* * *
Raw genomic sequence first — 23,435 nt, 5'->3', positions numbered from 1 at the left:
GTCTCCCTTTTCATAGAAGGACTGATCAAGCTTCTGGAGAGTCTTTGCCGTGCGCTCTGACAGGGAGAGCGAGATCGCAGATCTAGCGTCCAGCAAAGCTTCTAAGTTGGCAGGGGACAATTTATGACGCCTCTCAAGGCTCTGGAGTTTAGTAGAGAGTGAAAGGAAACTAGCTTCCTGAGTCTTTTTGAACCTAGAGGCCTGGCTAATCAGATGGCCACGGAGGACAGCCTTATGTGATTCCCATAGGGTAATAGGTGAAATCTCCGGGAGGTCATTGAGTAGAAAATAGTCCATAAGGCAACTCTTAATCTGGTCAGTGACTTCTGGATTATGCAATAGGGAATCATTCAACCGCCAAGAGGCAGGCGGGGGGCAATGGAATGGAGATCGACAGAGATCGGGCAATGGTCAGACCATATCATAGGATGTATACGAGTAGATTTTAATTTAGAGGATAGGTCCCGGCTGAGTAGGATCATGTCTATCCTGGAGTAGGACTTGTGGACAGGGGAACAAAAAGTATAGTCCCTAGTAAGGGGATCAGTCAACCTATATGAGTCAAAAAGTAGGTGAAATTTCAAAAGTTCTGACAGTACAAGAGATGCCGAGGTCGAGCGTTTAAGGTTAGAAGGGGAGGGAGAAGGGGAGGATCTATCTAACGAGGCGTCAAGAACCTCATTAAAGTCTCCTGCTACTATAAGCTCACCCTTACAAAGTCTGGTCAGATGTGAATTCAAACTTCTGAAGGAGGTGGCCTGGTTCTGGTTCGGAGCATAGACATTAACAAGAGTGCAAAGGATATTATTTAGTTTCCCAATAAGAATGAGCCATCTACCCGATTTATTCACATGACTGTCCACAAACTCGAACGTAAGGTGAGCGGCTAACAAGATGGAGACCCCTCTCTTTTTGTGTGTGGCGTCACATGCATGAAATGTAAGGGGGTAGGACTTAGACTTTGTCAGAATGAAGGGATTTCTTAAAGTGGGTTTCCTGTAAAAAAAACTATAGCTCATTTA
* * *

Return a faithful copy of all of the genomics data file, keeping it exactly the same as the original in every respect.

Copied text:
Raw genomic sequence first — 23,435 nt, 5'->3', positions numbered from 1 at the left:
GTCTCCCTTTTCATAGAAGGACTGATCAAGCTTCTGGAGAGTCTTTGCCGTGCGCTCTGACAGGGAGAGCGAGATCGCAGATCTAGCGTCCAGCAAAGCTTCTAAGTTGGCAGGGGACAATTTATGACGCCTCTCAAGGCTCTGGAGTTTAGTAGAGAGTGAAAGGAAACTAGCTTCCTGAGTCTTTTTGAACCTAGAGGCCTGGCTAATCAGATGGCCACGGAGGACAGCCTTATGTGATTCCCATAGGGTAATAGGTGAAATCTCCGGGAGGTCATTGAGTAGAAAATAGTCCATAAGGCAACTCTTAATCTGGTCAGTGACTTCTGGATTATGCAATAGGGAATCATTCAACCGCCAAGAGGCAGGCGGGGGGCAATGGAATGGAGATCGACAGAGATCGGGCAATGGTCAGACCATATCATAGGATGTATACGAGTAGATTTTAATTTAGAGGATAGGTCCCGGCTGAGTAGGATCATGTCTATCCTGGAGTAGGACTTGTGGACAGGGGAACAAAAAGTATAGTCCCTAGTAAGGGGATCAGTCAACCTATATGAGTCAAAAAGTAGGTGAAATTTCAAAAGTTCTGACAGTACAAGAGATGCCGAGGTCGAGCGTTTAAGGTTAGAAGGGGAGGGAGAAGGGGAGGATCTATCTAACGAGGCGTCAAGAACCTCATTAAAGTCTCCTGCTACTATAAGCTCACCCTTACAAAGTCTGGTCAGATGTGAATTCAAACTTCTGAAGGAGGTGGCCTGGTTCTGGTTCGGAGCATAGACATTAACAAGAGTGCAAAGGATATTATTTAGTTTCCCAATAAGAATGAGCCATCTACCCGATTTATTCACATGACTGTCCACAAACTCGAACGTAAGGTGAGCGGCTAACAAGATGGAGACCCCTCTCTTTTTGTGTGTGGCGTCACATGCATGAAATGTAAGGGGGTAGGACTTAGACTTTGTCAGAATGAAGGGATTTCTTAAAGTGGGTTTCCTGTAAAAAAAACTATAGCTCATTTA